Aurelius Prudentius Clemens (348 Saragossa - between 405 and 413 (?) is with St Ambrose the most important poet from early Christianity. Very little is known about him and what is known is taken from the praefatio of his Cathimeron. This is a collection of hymns for use at certain hours of the days or for some special days like 25 December or Three Kings. He is in his 57th year when he wrote the praefatio and is looking back at his life. In the praefatio he tells us of his life before he converted to Christianity (lines 1-27) and his decision to spend his remaining years with writing Christian poetry (28-45). In some respects it is reminiscent of the Confessiones by St Augustine: the old life is depicted in bleak terms. There is nothing to suggest that his life was different from other Roman juveniles and his career was very successful. The date of his conversion and the circumstances are unknown. Given the quality of his poetry he must have written poems before. I too am now in my 57th year and maybe I should also think about a new career. Fortunately I recently read that 60 is the new 40, so I have many years ahead of me before I have to take that decision!
I give the first 27 lines of the poem: a complete text and a translation are here:
Praefatio to the Cathimeron lines 1-27.
Meter: first two Glyconic, third Lesser Asclepiad
- - - u u - u u
- - - u u - / - u u – u –
- - - u u - / - u u - / - u u – u -
Per quinquennia iam decem,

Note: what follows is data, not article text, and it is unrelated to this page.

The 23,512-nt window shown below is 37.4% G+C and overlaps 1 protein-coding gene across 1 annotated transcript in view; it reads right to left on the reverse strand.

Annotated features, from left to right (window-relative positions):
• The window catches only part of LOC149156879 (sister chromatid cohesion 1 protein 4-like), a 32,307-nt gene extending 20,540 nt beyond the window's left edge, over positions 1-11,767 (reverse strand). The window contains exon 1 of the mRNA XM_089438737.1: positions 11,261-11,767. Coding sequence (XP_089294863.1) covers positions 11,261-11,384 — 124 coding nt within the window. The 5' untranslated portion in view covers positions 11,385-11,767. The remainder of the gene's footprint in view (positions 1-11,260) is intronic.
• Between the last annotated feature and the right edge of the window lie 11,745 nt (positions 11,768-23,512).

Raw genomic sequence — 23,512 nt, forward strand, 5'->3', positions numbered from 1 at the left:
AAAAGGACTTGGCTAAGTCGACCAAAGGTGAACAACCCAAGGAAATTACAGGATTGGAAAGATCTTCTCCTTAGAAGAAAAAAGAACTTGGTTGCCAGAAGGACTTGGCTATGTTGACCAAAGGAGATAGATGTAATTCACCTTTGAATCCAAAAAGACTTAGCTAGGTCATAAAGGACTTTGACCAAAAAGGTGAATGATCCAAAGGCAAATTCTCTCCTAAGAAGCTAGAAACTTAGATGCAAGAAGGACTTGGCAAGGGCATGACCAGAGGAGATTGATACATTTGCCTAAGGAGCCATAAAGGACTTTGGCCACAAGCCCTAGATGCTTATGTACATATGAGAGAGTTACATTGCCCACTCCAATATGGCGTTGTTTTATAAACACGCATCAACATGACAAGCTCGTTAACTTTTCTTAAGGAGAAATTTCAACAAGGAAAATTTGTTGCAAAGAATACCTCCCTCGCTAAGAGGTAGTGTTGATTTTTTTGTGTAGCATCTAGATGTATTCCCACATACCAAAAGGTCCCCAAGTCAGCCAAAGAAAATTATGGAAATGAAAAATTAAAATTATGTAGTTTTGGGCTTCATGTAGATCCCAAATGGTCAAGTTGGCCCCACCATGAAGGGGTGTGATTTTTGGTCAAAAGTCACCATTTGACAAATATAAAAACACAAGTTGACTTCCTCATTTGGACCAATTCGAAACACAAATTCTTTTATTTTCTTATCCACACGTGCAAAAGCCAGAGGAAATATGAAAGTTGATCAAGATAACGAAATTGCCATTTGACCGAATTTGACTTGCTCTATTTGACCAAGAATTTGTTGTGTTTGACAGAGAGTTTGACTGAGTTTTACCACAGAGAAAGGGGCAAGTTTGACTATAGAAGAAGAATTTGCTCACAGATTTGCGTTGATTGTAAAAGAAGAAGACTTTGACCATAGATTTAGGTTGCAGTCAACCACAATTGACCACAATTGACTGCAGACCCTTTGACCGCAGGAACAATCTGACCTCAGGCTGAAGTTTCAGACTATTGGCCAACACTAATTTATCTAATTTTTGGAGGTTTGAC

ni fallor, fuimus ; septimus insuper
annum cardo rotat, dum fruimur sole volubili.
Instat terminus, et diem
vicinum senio iam Deus adplicat.
Quid nos utile tanti spatio temporis egimus ?
Aetas prima crepantibus
flevit sub ferulis. mox docuit toga
infectum vitiis falsa loqui, non sine crimine.
Tum lasciva protervitas
et luxus petulans (heu pudet ac piget !)
foedavit iuvenem nequitiae sordibus ac luto.
Exin iurgia turbidos
armarunt animos, et male pertinax
vincendi studium subiacuit casibus asperis.
Bis legum moderamine
frenos nobilium reximus urbium,
ius civile bonis reddidimus, terruimus reos.
Tandem militiae gradu
evectum pietas principis extulit,
adsumptum propius stare iubens ordine proximo.
Haec dum vita volans agit,
inrepsit subito canities seni,
oblitum veteris me Saliae consulis arguens,
Sub quo prima dies mihi
quam multas hiemes volverit, et rosas
pratis post glaciem reddiderit, nix capitis probat.
quinquennium: period of five years
cardo cardinis (f.): hinge (i.e. the year turns around a pole)
instat terminus: the end is near
vicinum senio: as a neighbour to old age
crepantibus sub ferulis: under cracking/ sounding rods
toga: the toga virilis, taken at the age of 16
(me) infectum: me corrupted with (inficio)
protervitas –atis (f.): boldness
foedo: to deform
nequitiae sordibus ac luto: by the dirt and mud of wickedness
iurgia: legal disputes (Prudentius was a lawyer)
subiaceo (+ dat.): to lie near, couple (a legal term, meaning losing a case)
legum moderamine frenos reximus: I held the reigns in the office of laws (probably as prefect)
nobelium urbium: it is not known what cities)
reus: both `accused’ and `guilty’
militiae gradu: at that period not necessarily a military rank. It could also be a high civil rank
(me) evectum: promoted me
pietas principis: the favour of the Emperor
adsumptum…proximo: having accepted that rank ordering me to stand very near in the nearest rank (i.e. very close to the Emperor)
inrepo inrepsi inreptum: to creep
canietes –es (f.) greyness
oblitum veteris me Saliae consulis arguens = arguens me oblitum veteris Saliae consulis
proving me to have forgotten (obliviscor + gen.) the old consulship of Saliae (in 348, the year of his birth, so Prudentius is forgetting his childhood)
sub quo: under Salia
prima dies: birth day
nix capitis: the snow of my head `my white head’